The book was available here via Amazon in the US, but I think I may have bought their last copy (even though there is still one advertised). However, if you’re interested, copies may still be purchased through Amazon UK. Also, there is a website for the book:

Buying Bibles

If you, like me, are a fan of the ESV then there are two websites that you should know about. Together they are the two least expensive places to buy any ESV bible you can think of. Often, they’re significantly less expensive.

The first is Right now in addition to having great prices, they’re offering free shipping on pre-orders of the ESV Study Bible. Speaking of which, it was pointed out to me after my last post on the ESV Study Bible that the cover art I have such an issue with is just a dust jacket. Whah-lah, problem solved. So I ordered a copy and plan on taking the cover off. also happens to be the exclusive US distributor of RL Allan bibles, which are the highest quality bibles currently available anywhere. So if you’re looking to drop some serious cash on a bible of surpassing quality with highland goatskin leather cover, an RL Allan will give you goosebumps.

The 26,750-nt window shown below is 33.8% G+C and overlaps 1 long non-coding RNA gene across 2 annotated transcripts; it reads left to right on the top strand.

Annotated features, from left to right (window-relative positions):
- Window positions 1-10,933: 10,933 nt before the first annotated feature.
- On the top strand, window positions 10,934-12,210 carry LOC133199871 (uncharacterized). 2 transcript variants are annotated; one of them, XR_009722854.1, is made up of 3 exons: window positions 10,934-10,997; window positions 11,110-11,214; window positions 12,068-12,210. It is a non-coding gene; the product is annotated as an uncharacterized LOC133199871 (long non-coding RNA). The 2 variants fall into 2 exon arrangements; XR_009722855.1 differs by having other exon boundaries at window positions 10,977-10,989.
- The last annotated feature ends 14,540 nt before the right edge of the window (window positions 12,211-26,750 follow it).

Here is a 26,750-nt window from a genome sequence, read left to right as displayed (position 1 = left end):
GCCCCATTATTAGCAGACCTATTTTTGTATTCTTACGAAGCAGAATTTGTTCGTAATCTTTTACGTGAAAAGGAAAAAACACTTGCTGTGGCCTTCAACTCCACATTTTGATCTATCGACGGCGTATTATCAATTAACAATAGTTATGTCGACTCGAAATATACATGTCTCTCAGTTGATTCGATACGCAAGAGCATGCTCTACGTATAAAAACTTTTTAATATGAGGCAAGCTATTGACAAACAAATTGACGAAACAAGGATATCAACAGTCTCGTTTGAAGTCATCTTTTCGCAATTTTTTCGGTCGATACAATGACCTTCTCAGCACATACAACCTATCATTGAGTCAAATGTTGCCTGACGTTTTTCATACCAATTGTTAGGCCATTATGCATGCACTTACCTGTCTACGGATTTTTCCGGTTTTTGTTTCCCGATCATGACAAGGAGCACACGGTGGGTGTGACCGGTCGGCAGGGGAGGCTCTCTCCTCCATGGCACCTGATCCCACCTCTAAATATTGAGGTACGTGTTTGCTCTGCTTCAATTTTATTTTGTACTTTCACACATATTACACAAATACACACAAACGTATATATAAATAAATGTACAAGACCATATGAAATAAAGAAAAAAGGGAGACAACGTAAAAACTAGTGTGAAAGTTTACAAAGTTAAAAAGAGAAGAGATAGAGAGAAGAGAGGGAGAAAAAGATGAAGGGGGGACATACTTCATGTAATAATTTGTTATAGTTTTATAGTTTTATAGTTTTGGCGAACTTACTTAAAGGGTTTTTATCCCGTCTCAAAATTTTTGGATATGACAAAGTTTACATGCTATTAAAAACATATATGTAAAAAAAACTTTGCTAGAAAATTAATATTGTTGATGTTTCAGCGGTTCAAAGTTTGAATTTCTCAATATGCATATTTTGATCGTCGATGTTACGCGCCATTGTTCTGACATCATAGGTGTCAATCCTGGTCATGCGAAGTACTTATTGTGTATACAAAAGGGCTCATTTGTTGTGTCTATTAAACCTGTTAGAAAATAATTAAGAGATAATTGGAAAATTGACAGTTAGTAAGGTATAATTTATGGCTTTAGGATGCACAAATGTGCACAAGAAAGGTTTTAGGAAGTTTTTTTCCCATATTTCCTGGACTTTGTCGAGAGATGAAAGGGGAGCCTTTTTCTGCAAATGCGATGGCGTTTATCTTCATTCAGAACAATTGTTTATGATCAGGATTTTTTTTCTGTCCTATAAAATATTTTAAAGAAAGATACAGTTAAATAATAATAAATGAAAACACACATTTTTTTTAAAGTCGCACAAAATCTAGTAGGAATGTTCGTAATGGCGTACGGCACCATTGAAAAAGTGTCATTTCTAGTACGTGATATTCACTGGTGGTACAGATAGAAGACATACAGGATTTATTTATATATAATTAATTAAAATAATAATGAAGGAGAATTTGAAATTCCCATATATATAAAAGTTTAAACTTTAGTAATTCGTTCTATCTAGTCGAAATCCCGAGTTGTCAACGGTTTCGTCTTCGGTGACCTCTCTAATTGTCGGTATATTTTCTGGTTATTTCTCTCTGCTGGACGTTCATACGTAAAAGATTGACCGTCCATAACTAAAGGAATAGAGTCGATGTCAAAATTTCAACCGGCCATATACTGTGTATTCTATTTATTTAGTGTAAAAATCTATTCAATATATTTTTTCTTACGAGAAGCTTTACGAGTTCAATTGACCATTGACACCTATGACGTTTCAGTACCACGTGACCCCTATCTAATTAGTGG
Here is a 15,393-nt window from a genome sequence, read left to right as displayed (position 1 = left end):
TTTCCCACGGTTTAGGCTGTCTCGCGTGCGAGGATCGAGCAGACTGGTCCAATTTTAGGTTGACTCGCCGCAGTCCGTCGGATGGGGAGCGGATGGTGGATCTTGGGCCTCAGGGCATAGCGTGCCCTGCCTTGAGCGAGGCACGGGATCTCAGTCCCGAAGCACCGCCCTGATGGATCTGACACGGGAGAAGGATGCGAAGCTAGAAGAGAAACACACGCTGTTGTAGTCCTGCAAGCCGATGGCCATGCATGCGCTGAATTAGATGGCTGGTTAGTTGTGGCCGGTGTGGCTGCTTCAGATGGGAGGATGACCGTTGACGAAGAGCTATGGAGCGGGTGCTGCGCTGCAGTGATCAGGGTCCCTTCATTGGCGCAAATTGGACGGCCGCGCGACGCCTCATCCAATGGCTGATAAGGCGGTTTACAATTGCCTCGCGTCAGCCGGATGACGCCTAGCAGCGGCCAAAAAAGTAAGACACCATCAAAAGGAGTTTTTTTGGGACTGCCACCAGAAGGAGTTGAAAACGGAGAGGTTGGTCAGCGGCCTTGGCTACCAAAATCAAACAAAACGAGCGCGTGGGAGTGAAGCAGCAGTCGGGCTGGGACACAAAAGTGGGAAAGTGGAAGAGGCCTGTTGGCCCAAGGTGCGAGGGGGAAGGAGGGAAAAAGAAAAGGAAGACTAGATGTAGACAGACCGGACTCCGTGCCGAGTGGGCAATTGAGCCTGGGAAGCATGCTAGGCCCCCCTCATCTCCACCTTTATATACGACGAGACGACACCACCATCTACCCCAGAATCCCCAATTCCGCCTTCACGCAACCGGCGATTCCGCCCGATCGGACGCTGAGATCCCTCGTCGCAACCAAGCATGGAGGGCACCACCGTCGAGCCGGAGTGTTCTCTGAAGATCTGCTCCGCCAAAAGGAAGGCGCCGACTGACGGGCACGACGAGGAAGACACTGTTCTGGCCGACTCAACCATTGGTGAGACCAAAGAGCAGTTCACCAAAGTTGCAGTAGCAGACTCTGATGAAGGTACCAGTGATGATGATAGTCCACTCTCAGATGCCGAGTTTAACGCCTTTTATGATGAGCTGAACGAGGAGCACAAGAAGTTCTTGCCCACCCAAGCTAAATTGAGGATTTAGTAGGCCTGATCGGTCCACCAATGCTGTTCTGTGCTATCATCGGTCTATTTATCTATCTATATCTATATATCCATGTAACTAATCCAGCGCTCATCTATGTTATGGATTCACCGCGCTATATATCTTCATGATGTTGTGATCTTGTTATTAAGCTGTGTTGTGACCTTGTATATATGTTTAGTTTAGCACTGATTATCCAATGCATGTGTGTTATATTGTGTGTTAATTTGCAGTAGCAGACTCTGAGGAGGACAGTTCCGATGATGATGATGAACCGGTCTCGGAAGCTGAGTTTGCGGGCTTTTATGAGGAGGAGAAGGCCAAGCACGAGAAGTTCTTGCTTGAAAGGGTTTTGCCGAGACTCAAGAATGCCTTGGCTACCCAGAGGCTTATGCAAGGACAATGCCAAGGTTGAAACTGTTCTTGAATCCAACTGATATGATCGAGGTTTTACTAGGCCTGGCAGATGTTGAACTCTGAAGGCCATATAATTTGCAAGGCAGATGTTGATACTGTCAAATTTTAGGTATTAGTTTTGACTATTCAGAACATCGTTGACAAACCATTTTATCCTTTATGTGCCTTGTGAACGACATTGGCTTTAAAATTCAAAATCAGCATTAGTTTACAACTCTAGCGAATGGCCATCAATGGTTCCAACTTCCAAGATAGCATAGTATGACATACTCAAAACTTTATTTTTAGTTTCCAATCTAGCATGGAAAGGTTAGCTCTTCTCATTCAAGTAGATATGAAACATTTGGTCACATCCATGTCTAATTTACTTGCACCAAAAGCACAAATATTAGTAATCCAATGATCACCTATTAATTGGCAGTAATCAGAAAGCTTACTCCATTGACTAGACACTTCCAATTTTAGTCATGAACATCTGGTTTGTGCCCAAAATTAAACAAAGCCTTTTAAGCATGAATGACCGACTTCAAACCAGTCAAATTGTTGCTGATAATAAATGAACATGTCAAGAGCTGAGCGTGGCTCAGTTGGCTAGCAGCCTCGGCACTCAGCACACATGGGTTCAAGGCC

Check out this nifty graphic from the site:

The other site to know about as they sometimes give a run for their money in terms of having the best price is the Westminster Bookstore. Right now, for example, the single-column, Personal Size Reference Edition (which I highly recommend, by the way), TruTone cover, is $17.99 at Westminster Bookstore and is asking $18.89 for the same edition. However, you may be able to get free shipping from evangelicalbible, so look around carefully at the deals they are currently running.

The Way of Salvation

Well. I began reading a new book a few days ago titled, The Way of Salvation: The Role of Christian Obedience in Justification, by Paul A. Rainbow and published in 2005 by Paternoster Press. (By the way, these guys are publishing some seriously interesting books! There’s another book coming down the pike from them that is a review of the wide spectrum of Messianic theology–I can’t wait to read that.)